Gringo is a movie designed to inspire. Not in the typical way – there is no rousing story of hope and there are no characters who overcome unbeatable odds. Rather, Gringo serves as a remarkable inspiration to struggling writers everywhere, because no matter how bad you think that script you've shoved inside your office desk might be, there is the very real chance it could one day become a feature-length film. If someone somehow convinced somebody somewhere to turn the screenplay for Gringo into a real-life motion picture with real-deal actors, then, hell, it could happen to anyone.
It is difficult to begin with just where Anthony Tambakis and Matthew Stone's Gringo script goes south, because it is so ill-conceived from the get-go. There are ostensibly two stories fighting for screen time here, neither of them halfway compelling – and I fear in an effort to remedy that, Tambakis and Stone deliberately tried to make one narrative weaker so that the other would triumph. Instead, both sides flatline.
One half of the film focuses on Harold (David Oyelowo), a Chicago-based middle manager who is being set up to take the fall for the criminal antics of his horrible bosses, pharmaceutical executives Richard (Joel Edgerton) and Elaine (Charlize Theron). On a routine business trip to Mexico, Harold is accidentally exposed to the planned betrayal, leading to one fake kidnapping attempt, two or three real kidnapping attempts (I couldn't be bothered to keep track) and too many scenes where it feels as though the audience has been kidnapped – except we paid our own ransom in the cost of an admit-one.
On the other side of things is Sunny (Amanda Seyfried), a just-guess-her-disposition retail clerk who's dragged to Mexico by her boyfriend (Harry Treadaway) as he attempts to score a drug deal. Naturally, this plan goes awry and the pair get mixed up with Harold and several barely sketched Mexican stereotypes (ne'er-do-well kidnappers, stoic federales and a cartel boss nicknamed the Black Panther, which leads to all sorts of non-Chadwick Boseman-related disappointment).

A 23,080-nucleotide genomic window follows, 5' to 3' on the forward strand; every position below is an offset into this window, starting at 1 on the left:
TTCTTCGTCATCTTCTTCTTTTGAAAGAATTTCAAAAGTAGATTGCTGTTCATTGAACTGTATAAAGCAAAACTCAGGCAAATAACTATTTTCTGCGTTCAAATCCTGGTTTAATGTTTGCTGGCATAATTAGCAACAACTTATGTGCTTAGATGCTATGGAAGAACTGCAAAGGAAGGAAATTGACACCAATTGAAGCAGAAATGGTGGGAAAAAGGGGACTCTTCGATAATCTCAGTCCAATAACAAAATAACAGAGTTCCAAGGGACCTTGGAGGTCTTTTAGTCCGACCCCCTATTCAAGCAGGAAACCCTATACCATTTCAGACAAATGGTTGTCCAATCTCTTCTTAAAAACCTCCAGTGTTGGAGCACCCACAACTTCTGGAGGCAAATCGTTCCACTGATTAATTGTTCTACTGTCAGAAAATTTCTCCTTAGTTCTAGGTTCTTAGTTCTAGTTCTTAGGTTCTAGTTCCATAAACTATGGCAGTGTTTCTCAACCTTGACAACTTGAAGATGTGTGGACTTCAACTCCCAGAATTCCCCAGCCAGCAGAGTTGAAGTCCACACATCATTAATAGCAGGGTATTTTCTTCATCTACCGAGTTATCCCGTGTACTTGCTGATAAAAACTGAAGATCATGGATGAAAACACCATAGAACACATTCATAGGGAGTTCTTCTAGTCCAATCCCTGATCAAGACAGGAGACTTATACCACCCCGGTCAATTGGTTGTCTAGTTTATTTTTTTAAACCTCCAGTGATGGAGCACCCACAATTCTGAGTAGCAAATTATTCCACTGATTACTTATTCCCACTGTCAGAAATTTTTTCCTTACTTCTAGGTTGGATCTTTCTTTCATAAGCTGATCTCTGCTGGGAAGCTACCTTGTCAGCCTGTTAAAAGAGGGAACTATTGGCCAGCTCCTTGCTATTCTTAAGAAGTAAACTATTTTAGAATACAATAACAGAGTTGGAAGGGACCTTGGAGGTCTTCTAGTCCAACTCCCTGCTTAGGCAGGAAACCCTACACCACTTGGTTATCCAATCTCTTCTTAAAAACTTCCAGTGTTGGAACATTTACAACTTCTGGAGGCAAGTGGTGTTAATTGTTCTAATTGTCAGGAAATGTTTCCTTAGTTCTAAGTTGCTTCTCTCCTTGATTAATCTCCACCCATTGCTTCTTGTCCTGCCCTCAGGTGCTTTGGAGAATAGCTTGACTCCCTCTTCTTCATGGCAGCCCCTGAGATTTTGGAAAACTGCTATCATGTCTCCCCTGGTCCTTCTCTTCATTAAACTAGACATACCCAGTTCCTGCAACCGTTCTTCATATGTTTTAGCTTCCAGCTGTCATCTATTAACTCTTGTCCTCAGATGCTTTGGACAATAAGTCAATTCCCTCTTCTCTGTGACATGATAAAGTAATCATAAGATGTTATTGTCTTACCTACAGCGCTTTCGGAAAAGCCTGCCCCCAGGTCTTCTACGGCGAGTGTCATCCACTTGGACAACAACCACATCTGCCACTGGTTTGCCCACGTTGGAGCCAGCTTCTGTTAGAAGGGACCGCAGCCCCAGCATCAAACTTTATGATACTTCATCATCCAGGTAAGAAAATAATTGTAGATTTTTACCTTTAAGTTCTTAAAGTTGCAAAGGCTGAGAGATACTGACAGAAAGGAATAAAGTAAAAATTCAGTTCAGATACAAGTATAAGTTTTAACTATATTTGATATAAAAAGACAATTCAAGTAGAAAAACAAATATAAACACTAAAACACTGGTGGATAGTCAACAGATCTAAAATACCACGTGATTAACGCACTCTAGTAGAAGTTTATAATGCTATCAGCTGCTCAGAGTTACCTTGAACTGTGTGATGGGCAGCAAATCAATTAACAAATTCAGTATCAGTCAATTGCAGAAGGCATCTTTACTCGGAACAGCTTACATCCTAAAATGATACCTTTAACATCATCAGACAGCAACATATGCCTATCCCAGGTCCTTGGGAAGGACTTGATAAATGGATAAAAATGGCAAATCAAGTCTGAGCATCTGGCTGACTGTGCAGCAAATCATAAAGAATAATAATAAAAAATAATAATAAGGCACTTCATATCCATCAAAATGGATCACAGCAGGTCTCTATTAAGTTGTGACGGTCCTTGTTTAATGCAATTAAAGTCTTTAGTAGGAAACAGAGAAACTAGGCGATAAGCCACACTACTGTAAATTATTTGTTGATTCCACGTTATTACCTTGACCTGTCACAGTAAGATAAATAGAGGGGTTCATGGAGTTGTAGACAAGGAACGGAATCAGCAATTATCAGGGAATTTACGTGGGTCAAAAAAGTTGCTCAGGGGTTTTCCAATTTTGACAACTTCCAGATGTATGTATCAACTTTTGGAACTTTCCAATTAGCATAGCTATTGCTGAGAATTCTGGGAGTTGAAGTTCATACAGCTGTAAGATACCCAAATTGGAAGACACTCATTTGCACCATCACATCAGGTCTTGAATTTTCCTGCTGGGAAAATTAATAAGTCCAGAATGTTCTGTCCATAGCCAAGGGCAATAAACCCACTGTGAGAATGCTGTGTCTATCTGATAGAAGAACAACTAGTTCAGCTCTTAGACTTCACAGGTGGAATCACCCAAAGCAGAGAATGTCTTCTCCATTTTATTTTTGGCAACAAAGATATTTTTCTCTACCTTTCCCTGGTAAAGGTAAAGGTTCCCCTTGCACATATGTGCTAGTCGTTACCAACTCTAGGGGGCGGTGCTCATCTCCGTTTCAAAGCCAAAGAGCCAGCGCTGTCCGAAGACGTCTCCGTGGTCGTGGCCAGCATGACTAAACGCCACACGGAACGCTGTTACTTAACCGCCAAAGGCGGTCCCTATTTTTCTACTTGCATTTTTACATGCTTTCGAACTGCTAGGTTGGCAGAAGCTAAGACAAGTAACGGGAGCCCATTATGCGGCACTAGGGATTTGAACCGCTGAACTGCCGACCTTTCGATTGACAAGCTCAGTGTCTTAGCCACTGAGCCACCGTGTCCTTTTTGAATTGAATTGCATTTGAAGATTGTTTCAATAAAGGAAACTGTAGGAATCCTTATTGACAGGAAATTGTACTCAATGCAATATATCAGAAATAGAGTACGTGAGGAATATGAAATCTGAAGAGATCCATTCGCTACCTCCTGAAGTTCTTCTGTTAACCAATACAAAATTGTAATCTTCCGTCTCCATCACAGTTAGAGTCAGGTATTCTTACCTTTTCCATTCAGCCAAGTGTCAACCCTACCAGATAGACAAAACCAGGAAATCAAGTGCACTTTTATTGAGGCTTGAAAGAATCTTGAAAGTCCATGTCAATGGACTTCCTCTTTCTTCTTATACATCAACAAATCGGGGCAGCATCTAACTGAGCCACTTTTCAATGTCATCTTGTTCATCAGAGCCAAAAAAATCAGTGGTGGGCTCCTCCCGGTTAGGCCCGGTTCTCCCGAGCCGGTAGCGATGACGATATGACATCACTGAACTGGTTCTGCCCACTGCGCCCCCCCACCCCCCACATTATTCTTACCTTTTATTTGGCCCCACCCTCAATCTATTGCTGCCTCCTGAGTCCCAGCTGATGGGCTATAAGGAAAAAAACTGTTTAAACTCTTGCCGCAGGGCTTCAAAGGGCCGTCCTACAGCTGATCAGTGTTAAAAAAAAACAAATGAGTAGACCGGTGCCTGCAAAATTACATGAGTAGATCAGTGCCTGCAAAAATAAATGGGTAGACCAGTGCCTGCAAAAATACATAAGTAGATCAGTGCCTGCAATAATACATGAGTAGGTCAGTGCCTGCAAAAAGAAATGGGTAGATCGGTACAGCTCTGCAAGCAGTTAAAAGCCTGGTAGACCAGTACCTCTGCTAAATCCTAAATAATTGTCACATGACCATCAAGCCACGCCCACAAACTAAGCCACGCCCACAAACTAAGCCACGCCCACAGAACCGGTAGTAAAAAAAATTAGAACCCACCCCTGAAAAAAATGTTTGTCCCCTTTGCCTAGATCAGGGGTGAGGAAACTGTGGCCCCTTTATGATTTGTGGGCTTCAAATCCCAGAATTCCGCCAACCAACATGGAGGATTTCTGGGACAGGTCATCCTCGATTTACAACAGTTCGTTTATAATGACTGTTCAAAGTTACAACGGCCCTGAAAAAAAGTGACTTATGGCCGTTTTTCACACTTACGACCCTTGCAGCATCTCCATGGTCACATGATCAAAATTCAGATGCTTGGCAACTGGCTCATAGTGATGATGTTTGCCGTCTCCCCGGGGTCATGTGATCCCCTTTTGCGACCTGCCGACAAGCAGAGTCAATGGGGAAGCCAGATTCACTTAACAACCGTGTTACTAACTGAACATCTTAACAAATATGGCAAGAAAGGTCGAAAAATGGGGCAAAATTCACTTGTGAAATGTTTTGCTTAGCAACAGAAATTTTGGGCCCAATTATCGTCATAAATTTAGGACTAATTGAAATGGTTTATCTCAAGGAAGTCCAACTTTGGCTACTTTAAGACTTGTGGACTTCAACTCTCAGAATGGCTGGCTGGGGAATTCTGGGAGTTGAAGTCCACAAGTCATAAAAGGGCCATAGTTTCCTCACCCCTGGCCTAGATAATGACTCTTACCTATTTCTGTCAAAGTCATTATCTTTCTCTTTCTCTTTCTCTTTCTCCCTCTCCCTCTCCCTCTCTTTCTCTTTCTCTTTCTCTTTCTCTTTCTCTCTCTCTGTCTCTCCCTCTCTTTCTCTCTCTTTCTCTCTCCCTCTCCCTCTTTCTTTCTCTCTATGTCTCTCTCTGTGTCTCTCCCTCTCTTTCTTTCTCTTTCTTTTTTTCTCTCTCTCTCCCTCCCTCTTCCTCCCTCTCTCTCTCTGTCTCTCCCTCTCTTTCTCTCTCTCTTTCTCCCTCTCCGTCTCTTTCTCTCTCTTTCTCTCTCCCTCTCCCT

As director Nash Edgerton attempts to tie his screenwriters' threads together, he loses track of just what kind of movie he thinks they're making. Gringo has moments that reach for corporate satire, but they are few and far between – and not all that funny. There are slices of domestic drama, with Harold's marriage to an unfaithful wife (Thandie Newton) falling apart and romantic betrayal between Richard and Elaine. There is a hint of political commentary on what happens when ugly Americans go abroad, but the movie seems to hate Mexicans just as much. And then there's the completely grey area that Sharlto Copley occupies as Richard's mercenary brother, called in to clean up his mess.
The most painful part of watching all this tonal and narrative sloppiness spill out onto the screen, though, is contemplating how much time was wasted by Gringo's top-tier cast. It is easy to imagine how Joel Edgerton got roped in (director Nash is his brother) and maybe Theron felt compelled to lend her star power because the film was financed under her Denver and Delilah Productions company. Copley, perhaps he just needed an excuse to act like a slightly normal human being for once (emphasis on "slightly"). But Oyelowo and Seyfried are mystery players here and I can only imagine what threats coerced Newton – who rules the small screen in HBO's Westworld – to waste her energy.
So dust off those spec scripts, all you as-yet-unsuccessful scribes – Hollywood's apparently paying anyone these days.
Gringo opens March 9.